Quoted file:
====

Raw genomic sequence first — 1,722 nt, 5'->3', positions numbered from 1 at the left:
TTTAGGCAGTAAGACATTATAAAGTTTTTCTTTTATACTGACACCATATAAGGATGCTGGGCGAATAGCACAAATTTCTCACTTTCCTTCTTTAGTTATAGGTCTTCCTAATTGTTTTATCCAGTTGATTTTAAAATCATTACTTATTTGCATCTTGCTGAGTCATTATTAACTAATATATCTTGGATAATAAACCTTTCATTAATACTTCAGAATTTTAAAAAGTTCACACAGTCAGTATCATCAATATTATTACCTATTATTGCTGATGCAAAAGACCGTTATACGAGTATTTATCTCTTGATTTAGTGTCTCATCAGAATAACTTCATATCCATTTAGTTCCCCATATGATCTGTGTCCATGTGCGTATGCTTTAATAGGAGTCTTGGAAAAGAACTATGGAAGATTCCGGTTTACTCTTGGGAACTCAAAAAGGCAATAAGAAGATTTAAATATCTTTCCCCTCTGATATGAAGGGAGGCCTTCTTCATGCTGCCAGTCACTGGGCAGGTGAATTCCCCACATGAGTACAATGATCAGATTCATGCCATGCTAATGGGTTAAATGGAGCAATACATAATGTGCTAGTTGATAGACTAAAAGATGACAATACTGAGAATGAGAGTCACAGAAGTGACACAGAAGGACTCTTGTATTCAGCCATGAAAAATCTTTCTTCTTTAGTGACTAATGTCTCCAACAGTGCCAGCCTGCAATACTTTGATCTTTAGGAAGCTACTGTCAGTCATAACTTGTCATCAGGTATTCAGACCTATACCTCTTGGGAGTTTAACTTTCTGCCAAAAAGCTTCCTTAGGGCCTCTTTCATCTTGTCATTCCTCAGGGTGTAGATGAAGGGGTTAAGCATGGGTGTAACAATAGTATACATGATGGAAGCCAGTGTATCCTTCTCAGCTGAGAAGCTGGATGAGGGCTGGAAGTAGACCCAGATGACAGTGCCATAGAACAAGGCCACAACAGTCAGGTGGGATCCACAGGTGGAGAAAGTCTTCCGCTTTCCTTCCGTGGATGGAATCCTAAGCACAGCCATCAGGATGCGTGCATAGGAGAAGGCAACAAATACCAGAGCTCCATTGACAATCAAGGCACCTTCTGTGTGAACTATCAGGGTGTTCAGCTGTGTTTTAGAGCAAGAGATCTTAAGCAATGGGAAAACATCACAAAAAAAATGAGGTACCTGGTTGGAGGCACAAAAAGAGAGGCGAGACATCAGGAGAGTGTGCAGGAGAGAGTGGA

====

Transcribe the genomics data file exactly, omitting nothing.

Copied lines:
Raw genomic sequence first — 1,722 nt, 5'->3', positions numbered from 1 at the left:
TTTAGGCAGTAAGACATTATAAAGTTTTTCTTTTATACTGACACCATATAAGGATGCTGGGCGAATAGCACAAATTTCTCACTTTCCTTCTTTAGTTATAGGTCTTCCTAATTGTTTTATCCAGTTGATTTTAAAATCATTACTTATTTGCATCTTGCTGAGTCATTATTAACTAATATATCTTGGATAATAAACCTTTCATTAATACTTCAGAATTTTAAAAAGTTCACACAGTCAGTATCATCAATATTATTACCTATTATTGCTGATGCAAAAGACCGTTATACGAGTATTTATCTCTTGATTTAGTGTCTCATCAGAATAACTTCATATCCATTTAGTTCCCCATATGATCTGTGTCCATGTGCGTATGCTTTAATAGGAGTCTTGGAAAAGAACTATGGAAGATTCCGGTTTACTCTTGGGAACTCAAAAAGGCAATAAGAAGATTTAAATATCTTTCCCCTCTGATATGAAGGGAGGCCTTCTTCATGCTGCCAGTCACTGGGCAGGTGAATTCCCCACATGAGTACAATGATCAGATTCATGCCATGCTAATGGGTTAAATGGAGCAATACATAATGTGCTAGTTGATAGACTAAAAGATGACAATACTGAGAATGAGAGTCACAGAAGTGACACAGAAGGACTCTTGTATTCAGCCATGAAAAATCTTTCTTCTTTAGTGACTAATGTCTCCAACAGTGCCAGCCTGCAATACTTTGATCTTTAGGAAGCTACTGTCAGTCATAACTTGTCATCAGGTATTCAGACCTATACCTCTTGGGAGTTTAACTTTCTGCCAAAAAGCTTCCTTAGGGCCTCTTTCATCTTGTCATTCCTCAGGGTGTAGATGAAGGGGTTAAGCATGGGTGTAACAATAGTATACATGATGGAAGCCAGTGTATCCTTCTCAGCTGAGAAGCTGGATGAGGGCTGGAAGTAGACCCAGATGACAGTGCCATAGAACAAGGCCACAACAGTCAGGTGGGATCCACAGGTGGAGAAAGTCTTCCGCTTTCCTTCCGTGGATGGAATCCTAAGCACAGCCATCAGGATGCGTGCATAGGAGAAGGCAACAAATACCAGAGCTCCATTGACAATCAAGGCACCTTCTGTGTGAACTATCAGGGTGTTCAGCTGTGTTTTAGAGCAAGAGATCTTAAGCAATGGGAAAACATCACAAAAAAAATGAGGTACCTGGTTGGAGGCACAAAAAGAGAGGCGAGACATCAGGAGAGTGTGCAGGAGAGAGTGGA